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Lowell High School, Lowell, Massachusetts

In the Dominican Republic, starting at ten years old, I used to study English in an institute on Saturdays. I remember the place as if it were yesterday. It was a really big public school called “San Francisco De Asis.”

I moved to the United States when I was 13 years old. We lived with my aunt, mom, and cousin in an apartment. In that institute in the DR, I learned all the English I knew when I came to America. I will always be grateful to the teachers who taught me. If I hadn’t studied English there, it would have been so much harder for me when I moved to the United States. So much harder to get involved in the school, make friends, and learn school subjects.

It meant that when I came to America, I already knew some English. But I was still afraid to speak, because I thought that if I said something incorrectly people would laugh at me and judge me.

At first, it was hard for me to get used to living in a new country, a new language, and a new school. Having to speak a new language was the hardest part; even though I spoke English, I didn’t feel comfortable talking in English.

It was really a struggle for me to say anything in English without having that constant fear that people were going to judge me if I said anything incorrectly. It was such a struggle for me that even when I had to ask for the simplest thing like asking for an order at McDonald’s, I would hesitate to do it, and sometimes I would ask my aunt or friends to do it for me. But, as I got more involved in the school and made more friends, I started losing that constant fear of getting laughed at.

In the United States, I started in 9th grade. My cousin was in 10th grade, so we would walk together to school and back home. One day we decided to go to Subway after school to get lunch. Subway was one of my favorite fast food places, and my cousin and I would go frequently. At Subway, you have the option to put any kind of sauce in the sub you want: BBQ sauce, Ketchup, Mayonnaise, Ranch, Caesar. That day, when the guy taking my order asked me, “What kind of sauce do you want?” I said, “Caesar” (one of my favorite sauces). The guy started laughing and turned to his coworker and said, “I thought she was saying “Sí, sir” [which means “yes, sir” in Spanish].”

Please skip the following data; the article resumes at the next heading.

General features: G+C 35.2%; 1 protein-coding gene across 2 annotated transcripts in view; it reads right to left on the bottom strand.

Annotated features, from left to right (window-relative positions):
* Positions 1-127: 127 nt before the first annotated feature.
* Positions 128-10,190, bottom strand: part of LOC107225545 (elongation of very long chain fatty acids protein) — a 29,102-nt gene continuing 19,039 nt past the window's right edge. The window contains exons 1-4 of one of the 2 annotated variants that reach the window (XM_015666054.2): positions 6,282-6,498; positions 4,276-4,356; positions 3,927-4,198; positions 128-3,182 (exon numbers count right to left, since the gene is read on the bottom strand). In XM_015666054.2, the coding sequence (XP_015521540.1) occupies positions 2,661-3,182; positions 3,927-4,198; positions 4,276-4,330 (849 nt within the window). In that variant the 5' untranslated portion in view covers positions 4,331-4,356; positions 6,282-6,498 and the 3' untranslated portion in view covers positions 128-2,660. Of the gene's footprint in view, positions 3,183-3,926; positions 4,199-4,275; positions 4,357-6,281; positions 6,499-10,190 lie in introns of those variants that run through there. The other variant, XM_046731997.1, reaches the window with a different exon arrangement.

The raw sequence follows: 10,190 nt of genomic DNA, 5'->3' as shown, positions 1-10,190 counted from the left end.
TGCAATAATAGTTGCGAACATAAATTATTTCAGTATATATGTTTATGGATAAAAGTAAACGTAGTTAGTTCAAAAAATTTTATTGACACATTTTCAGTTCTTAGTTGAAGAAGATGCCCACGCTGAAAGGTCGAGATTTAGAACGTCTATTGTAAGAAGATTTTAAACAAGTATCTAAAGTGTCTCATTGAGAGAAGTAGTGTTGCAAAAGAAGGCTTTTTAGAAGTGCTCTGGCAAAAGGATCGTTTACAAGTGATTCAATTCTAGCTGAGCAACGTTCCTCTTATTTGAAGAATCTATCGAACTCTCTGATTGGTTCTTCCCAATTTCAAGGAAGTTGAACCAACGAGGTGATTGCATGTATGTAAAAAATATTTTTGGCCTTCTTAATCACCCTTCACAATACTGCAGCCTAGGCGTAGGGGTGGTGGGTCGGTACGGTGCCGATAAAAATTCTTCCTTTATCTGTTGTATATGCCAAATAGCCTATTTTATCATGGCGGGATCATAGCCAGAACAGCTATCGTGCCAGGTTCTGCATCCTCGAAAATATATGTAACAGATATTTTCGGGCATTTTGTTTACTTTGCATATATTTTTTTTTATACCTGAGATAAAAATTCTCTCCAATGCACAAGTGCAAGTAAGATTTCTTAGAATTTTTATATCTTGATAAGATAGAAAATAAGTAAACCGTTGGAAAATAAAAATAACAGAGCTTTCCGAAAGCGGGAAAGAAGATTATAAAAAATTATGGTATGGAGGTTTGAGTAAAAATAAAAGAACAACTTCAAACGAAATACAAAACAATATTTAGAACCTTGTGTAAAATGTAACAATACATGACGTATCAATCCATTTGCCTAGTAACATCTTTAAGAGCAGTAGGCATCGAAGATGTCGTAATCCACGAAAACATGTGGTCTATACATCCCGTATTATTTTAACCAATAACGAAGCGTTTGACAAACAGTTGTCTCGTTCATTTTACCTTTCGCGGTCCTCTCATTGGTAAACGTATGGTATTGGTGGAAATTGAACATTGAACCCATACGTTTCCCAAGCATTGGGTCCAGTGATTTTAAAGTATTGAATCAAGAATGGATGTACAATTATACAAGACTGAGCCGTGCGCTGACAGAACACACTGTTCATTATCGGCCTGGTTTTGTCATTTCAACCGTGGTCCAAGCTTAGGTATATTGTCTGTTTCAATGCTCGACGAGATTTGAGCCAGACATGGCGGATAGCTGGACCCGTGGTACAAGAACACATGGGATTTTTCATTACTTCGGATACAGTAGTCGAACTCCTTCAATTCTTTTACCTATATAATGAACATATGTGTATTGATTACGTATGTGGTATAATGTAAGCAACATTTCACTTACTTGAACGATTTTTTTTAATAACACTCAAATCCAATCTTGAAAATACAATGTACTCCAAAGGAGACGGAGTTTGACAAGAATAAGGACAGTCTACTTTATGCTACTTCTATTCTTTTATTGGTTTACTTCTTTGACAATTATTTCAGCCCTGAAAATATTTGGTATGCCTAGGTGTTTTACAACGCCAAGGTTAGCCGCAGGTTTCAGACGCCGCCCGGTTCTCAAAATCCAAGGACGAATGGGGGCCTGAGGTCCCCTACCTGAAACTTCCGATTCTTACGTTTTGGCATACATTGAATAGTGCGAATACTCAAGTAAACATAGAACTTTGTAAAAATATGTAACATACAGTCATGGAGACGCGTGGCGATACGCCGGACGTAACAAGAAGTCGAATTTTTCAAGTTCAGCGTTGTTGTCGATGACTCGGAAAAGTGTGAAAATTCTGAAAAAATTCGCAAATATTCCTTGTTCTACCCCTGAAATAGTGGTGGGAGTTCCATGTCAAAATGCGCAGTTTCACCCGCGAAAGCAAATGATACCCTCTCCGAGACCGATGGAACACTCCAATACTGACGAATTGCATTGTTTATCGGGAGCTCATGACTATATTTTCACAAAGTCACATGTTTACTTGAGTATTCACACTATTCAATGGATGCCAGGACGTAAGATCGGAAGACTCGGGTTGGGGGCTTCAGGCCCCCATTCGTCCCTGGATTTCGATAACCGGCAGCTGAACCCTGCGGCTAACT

This made me really mad. It felt like he was laughing at my accent and the way I spoke, when he also looked Hispanic and probably understood the struggle it was to learn English.

But I didn’t say anything and tried to take it as a joke and laugh with him even though I knew what he did was wrong. After that happened, every time I would go to a fast food restaurant I would – and still do – ask for my order and think about that guy in Subway. For a while, I would always wait for them to laugh. But no one else has done that. Instead, they have always been so nice and understood everything I was saying right away.

It has been two years since I came to America, and over time I have learned that I have to stop being scared of speaking in English and of being judged. I’ve come to learn that I cannot truly live my life if I focus on what other people think. Instead, I can just be myself.

© Karla. All rights reserved. If you are interested in quoting this story, contact the national team and we can put you in touch with the author’s teacher.


  • Migration
  • Language and Communication